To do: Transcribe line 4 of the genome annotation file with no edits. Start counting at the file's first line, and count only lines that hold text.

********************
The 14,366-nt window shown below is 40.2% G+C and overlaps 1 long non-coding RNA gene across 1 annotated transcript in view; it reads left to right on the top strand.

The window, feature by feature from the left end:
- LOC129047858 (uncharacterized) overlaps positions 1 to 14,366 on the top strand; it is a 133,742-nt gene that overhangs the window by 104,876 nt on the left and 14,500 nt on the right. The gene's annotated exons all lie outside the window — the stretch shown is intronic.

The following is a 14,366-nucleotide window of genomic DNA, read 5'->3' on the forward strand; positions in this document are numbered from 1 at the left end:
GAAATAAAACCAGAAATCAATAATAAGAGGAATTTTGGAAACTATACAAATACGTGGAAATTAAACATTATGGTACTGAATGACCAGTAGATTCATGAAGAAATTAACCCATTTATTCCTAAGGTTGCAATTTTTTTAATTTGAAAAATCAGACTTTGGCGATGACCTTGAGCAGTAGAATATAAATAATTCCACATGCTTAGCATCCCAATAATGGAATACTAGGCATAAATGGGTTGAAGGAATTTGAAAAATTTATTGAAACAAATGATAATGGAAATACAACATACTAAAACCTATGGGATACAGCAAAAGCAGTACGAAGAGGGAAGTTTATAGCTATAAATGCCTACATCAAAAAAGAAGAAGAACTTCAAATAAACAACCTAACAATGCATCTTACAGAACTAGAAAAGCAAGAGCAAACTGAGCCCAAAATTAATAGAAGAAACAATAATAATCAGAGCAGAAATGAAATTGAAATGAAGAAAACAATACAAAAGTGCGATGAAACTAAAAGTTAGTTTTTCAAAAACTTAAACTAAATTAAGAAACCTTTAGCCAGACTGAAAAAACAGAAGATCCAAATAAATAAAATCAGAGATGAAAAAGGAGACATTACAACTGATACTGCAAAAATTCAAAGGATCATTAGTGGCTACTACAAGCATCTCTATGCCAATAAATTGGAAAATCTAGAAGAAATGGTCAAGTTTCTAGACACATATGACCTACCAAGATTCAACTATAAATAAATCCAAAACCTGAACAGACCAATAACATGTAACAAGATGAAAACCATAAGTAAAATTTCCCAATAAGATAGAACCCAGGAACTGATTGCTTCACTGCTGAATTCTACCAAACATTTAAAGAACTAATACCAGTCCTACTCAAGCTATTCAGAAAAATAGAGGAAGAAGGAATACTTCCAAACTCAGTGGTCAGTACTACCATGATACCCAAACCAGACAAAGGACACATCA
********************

The following is a 14,366-nucleotide window of genomic DNA, read 5'->3' on the forward strand; positions in this document are numbered from 1 at the left end: